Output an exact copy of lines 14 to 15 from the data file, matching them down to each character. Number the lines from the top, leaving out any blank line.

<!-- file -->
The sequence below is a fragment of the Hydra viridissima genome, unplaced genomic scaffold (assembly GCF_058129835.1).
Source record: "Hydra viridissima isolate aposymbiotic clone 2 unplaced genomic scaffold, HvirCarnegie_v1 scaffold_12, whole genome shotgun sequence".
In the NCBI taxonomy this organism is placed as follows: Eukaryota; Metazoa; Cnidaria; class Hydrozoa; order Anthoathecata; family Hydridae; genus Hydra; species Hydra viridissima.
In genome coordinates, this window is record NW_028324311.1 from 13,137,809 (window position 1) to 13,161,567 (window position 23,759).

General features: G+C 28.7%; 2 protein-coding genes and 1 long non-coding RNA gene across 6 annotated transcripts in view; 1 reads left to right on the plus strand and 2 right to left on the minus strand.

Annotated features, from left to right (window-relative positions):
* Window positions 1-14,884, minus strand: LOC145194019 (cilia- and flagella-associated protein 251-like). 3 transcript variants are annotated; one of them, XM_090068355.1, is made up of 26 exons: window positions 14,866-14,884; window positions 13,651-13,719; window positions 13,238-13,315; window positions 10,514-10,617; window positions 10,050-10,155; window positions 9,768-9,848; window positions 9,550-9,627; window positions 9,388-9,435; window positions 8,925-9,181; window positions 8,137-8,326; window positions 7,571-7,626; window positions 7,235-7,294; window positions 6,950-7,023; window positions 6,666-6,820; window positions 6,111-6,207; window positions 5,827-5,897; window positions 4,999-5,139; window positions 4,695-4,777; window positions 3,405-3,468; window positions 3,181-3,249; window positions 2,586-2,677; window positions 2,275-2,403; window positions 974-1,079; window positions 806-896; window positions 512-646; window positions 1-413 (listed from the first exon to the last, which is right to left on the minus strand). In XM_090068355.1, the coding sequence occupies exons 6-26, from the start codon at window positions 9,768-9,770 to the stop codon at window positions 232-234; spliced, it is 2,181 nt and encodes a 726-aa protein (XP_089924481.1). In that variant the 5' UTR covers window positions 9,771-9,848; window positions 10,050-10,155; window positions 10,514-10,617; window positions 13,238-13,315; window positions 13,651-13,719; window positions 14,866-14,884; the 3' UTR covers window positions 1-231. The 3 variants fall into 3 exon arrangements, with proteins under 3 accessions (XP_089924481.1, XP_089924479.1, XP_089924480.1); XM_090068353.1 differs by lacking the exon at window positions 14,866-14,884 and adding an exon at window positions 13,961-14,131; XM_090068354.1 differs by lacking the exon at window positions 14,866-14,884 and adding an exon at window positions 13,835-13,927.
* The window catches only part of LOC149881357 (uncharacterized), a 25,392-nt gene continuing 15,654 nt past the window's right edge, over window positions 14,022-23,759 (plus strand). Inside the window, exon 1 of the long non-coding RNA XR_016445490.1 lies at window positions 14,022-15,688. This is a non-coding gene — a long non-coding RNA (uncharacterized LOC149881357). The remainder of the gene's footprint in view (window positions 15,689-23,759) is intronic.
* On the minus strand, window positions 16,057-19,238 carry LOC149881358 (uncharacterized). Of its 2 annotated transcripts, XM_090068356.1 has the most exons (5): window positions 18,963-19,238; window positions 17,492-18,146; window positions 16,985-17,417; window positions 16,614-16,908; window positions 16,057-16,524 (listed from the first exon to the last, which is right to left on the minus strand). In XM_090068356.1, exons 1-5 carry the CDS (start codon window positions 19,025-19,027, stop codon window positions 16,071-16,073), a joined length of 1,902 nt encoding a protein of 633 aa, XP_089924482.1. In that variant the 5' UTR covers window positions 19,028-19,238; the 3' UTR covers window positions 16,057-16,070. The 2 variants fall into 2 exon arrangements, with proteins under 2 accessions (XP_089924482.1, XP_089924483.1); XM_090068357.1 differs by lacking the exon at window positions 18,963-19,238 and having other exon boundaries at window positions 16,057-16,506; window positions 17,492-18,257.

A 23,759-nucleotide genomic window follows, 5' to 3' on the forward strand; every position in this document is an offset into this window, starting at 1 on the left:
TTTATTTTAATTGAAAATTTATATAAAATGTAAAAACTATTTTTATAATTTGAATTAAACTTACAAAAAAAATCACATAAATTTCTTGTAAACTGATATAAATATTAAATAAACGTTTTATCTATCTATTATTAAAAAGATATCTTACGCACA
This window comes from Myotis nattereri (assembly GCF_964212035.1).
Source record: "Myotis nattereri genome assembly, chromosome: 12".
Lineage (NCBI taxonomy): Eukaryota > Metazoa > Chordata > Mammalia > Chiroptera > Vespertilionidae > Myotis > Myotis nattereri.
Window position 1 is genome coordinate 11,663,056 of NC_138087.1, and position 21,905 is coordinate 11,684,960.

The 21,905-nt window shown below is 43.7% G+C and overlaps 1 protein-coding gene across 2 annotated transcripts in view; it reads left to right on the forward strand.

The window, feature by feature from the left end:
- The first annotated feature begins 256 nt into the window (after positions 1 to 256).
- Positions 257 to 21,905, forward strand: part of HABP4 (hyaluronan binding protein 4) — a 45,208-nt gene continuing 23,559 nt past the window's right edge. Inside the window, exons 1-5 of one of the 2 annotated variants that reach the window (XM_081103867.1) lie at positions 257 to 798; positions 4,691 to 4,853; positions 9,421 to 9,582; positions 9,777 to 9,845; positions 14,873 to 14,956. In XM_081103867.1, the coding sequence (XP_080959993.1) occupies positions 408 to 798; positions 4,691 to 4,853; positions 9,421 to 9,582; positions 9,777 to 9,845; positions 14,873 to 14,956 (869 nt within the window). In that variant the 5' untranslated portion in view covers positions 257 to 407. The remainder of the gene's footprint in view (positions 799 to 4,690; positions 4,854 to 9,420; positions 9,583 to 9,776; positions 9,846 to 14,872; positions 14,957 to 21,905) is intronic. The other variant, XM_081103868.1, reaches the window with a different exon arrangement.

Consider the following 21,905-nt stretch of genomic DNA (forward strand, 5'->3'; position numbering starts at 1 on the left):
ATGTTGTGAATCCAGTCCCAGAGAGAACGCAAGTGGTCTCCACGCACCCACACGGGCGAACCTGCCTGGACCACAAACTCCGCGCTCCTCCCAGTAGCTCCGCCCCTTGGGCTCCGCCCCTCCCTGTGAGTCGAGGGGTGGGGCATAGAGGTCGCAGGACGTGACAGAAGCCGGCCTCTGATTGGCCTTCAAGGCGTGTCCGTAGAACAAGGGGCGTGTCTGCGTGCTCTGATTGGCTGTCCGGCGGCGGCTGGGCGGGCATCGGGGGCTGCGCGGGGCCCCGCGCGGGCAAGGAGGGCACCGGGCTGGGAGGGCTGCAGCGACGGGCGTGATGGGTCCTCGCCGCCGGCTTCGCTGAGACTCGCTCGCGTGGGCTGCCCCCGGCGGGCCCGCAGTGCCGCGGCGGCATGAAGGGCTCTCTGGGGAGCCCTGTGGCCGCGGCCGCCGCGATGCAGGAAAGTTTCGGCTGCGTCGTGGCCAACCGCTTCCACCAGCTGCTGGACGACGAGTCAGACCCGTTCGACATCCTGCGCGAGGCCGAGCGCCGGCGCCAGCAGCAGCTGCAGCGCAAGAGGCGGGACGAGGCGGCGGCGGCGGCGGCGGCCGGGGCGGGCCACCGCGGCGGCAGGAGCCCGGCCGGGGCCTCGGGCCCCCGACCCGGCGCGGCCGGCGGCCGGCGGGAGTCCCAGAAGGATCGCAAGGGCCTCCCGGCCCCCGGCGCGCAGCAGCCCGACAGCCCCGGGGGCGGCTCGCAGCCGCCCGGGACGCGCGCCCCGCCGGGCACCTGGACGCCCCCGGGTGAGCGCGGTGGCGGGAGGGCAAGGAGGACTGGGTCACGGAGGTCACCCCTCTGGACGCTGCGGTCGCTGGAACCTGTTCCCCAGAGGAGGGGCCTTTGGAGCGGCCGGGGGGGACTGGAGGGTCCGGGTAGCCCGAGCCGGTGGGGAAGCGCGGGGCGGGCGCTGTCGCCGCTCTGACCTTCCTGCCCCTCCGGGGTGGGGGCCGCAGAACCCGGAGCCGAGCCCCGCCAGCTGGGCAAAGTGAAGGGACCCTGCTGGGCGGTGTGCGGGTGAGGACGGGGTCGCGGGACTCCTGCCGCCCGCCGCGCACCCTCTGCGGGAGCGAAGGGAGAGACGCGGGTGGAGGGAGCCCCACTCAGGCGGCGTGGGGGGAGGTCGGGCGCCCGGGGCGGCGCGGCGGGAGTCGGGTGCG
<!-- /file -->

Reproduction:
Lineage (NCBI taxonomy): Eukaryota > Metazoa > Chordata > Mammalia > Chiroptera > Vespertilionidae > Myotis > Myotis nattereri.
Window position 1 is genome coordinate 11,663,056 of NC_138087.1, and position 21,905 is coordinate 11,684,960.